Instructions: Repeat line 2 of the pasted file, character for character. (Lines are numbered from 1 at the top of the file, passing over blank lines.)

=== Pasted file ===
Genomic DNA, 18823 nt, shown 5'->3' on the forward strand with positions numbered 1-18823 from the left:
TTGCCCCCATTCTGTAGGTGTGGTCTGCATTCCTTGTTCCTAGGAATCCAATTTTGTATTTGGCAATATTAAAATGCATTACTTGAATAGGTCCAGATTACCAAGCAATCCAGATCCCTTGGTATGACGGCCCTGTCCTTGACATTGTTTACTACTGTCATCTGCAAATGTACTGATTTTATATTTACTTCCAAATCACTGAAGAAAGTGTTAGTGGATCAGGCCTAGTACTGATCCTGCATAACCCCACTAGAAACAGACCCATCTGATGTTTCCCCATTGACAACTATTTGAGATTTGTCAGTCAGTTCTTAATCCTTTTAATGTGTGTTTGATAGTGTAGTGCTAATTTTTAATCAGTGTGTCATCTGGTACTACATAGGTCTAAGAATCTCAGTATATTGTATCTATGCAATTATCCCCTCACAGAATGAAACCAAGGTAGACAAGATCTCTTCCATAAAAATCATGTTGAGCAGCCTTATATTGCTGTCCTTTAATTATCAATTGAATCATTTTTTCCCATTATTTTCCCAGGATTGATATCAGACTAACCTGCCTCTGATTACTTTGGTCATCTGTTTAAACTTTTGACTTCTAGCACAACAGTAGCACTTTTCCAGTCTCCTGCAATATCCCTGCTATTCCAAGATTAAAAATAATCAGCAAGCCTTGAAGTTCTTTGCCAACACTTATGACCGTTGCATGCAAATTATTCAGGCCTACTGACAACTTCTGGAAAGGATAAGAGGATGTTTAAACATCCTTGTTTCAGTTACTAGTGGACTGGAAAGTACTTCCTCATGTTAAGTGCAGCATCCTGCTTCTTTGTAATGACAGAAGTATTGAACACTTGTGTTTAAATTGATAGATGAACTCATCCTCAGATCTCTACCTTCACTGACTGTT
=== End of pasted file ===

TTGCCCCCATTCTGTAGGTGTGGTCTGCATTCCTTGTTCCTAGGAATCCAATTTTGTATTTGGCAATATTAAAATGCATTACTTGAATAGGTCCAGATTACCAAGCAATCCAGATCCCTTGGTATGACGGCCCTGTCCTTGACATTGTTTACTACTGTCATCTGCAAATGTACTGATTTTATATTTACTTCCAAATCACTGAAGAAAGTGTTAGTGGATCAGGCCTAGTACTGATCCTGCATAACCCCACTAGAAACAGACCCATCTGATGTTTCCCCATTGACAACTATTTGAGATTTGTCAGTCAGTTCTTAATCCTTTTAATGTGTGTTTGATAGTGTAGTGCTAATTTTTAATCAGTGTGTCATCTGGTACTACATAGGTCTAAGAATCTCAGTATATTGTATCTATGCAATTATCCCCTCACAGAATGAAACCAAGGTAGACAAGATCTCTTCCATAAAAATCATGTTGAGCAGCCTTATATTGCTGTCCTTTAATTATCAATTGAATCATTTTTTCCCATTATTTTCCCAGGATTGATATCAGACTAACCTGCCTCTGATTACTTTGGTCATCTGTTTAAACTTTTGACTTCTAGCACAACAGTAGCACTTTTCCAGTCTCCTGCAATATCCCTGCTATTCCAAGATTAAAAATAATCAGCAAGCCTTGAAGTTCTTTGCCAACACTTATGACCGTTGCATGCAAATTATTCAGGCCTACTGACAACTTCTGGAAAGGATAAGAGGATGTTTAAACATCCTTGTTTCAGTTACTAGTGGACTGGAAAGTACTTCCTCATGTTAAGTGCAGCATCCTGCTTCTTTGTAATGACAGAAGTATTGAACACTTGTGTTTAAATTGATAGATGAACTCATCCTCAGATCTCTACCTTCACTGACTGTT